There is substantial interest in the development of new tests for the early diagnosis of DCM in Doberman Pinschers. Despite the large number of dogs included in this study and standardized analysis, there are some potential limitations. One limitation of this report is that it is possible, if not even likely that our selected study population included some animals in the subclinical stage of cardiomyopathy, that were not yet detectable using Holter and conventional echocardiographic measurements. We tried to overcome this problem by choosing only Doberman Pinschers as old as possible. The second reason to choose an older population was to have reference ranges of a healthy control population for clinical use, and as DCM in Doberman Pinschers has a late onset, it was thought to be most useful to establish reference ranges for such an older population. Nevertheless, it is possible that some of the investigated dogs will develop DCM later. Conventional echocardiography and ECG methods might fail to diagnose DCM in early subclinical stages. Further longitudinal studies and a follow-up of healthy dogs until they die a noncardiac related death could overcome this problem.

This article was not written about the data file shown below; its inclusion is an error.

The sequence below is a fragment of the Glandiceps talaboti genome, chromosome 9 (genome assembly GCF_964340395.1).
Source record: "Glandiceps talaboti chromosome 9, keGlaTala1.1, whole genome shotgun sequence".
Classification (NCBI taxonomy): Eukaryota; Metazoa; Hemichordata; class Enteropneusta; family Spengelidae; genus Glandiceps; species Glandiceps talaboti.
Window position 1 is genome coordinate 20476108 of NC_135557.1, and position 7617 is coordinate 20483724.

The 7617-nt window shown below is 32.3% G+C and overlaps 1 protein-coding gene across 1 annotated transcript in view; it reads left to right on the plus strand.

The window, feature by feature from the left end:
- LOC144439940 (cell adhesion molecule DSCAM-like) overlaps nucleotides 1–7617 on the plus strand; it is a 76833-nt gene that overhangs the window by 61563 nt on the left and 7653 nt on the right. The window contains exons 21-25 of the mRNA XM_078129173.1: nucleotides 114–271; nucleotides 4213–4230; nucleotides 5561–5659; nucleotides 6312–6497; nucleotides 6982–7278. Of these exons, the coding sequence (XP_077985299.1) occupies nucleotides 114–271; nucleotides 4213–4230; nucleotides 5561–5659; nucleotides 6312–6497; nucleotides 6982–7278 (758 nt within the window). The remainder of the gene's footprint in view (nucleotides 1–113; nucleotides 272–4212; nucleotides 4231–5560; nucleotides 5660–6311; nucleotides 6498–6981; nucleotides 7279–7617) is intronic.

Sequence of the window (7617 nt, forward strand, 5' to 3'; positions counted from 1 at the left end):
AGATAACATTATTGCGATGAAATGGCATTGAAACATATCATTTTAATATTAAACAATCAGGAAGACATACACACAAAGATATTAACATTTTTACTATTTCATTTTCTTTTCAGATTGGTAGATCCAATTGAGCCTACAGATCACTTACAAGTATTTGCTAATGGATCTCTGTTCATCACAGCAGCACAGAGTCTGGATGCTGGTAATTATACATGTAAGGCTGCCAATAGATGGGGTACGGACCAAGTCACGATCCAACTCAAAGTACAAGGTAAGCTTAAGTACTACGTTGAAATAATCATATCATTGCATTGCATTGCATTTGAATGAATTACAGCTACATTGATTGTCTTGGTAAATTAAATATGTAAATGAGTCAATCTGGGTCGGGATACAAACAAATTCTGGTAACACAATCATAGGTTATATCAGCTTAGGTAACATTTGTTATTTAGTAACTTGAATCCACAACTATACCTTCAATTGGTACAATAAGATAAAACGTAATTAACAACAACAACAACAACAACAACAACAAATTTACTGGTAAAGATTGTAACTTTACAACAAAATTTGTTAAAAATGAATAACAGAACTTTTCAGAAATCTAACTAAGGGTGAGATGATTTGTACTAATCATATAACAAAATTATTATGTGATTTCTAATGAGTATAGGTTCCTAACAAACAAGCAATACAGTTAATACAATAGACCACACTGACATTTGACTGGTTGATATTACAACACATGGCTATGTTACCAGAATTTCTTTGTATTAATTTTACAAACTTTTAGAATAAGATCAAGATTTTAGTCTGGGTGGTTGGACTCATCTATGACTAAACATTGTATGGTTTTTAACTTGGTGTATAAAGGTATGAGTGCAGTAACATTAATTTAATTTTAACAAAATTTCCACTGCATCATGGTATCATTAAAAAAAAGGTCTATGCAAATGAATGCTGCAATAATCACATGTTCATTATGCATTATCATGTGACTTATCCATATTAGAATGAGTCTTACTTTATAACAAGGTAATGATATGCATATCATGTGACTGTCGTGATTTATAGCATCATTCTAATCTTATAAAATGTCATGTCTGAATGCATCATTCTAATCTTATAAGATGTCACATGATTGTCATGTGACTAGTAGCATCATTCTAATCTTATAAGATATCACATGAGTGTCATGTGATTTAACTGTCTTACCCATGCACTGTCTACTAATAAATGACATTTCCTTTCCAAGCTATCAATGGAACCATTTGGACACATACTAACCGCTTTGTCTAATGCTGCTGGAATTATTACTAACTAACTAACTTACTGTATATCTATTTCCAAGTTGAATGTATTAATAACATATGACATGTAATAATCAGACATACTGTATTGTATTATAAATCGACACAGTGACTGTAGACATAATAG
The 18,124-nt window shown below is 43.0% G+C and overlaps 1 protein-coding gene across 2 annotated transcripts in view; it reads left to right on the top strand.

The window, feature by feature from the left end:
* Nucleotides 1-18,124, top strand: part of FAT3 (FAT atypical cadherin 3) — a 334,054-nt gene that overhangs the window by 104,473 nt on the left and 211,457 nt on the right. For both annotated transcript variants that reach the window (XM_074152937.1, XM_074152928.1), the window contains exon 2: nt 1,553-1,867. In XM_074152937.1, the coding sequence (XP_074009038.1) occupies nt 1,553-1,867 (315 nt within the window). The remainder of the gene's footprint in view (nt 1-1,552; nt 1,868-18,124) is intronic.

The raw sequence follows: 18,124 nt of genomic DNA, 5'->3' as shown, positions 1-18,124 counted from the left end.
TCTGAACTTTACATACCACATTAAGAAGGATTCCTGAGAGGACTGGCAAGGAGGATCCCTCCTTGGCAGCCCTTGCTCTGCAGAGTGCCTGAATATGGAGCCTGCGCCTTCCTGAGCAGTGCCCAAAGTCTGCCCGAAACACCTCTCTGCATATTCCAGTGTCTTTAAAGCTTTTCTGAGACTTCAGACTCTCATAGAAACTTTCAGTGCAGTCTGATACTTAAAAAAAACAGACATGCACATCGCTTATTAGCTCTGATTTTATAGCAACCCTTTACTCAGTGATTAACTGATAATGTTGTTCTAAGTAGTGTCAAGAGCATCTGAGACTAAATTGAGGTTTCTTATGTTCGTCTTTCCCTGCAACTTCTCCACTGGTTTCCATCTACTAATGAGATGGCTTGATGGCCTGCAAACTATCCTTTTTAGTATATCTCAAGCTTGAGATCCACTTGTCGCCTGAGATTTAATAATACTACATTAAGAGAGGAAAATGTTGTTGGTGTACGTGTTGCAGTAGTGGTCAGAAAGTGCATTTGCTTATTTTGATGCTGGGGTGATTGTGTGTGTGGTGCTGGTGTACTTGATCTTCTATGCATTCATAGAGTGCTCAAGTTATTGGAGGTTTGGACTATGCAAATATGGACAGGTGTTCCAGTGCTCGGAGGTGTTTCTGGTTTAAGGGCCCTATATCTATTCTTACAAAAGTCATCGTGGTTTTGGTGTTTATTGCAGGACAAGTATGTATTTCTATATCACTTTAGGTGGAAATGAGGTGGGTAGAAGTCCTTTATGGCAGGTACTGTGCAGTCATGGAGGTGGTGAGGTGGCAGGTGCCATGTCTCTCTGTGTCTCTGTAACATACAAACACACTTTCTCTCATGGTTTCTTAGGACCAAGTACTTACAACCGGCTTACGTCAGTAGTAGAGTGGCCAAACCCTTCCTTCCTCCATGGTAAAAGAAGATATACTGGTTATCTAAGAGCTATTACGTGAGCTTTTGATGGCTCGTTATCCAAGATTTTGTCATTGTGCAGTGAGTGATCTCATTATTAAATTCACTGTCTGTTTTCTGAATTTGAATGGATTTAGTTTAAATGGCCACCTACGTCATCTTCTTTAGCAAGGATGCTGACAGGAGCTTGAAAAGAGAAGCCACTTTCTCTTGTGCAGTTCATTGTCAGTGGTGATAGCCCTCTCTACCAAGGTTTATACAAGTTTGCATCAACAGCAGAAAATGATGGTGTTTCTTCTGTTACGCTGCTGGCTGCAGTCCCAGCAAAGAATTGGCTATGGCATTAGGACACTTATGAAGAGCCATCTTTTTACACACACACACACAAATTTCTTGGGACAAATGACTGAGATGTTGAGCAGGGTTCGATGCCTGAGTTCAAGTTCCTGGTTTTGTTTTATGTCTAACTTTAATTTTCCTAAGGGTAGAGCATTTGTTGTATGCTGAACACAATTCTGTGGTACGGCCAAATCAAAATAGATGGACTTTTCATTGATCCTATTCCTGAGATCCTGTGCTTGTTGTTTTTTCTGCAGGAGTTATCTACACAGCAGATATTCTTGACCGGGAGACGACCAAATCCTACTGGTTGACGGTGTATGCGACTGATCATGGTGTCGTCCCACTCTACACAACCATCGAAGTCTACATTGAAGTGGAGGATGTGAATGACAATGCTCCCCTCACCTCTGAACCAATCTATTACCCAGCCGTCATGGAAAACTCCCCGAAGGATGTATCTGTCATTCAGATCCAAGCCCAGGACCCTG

The second limitation of the study reported here was that reference ranges for color-coded TVI, strain and strain rate were established only for interventricular septal longitudinal motion. The results cannot be extrapolated to other myocardial motions (radial and circumferential) and other myocardial walls. In our experience the interventricular septum is the myocardial wall for which ultrasonographic images of the best quality can most consistently be obtained from Doberman Pinschers and it can easily be displayed without artifacts under clinical conditions.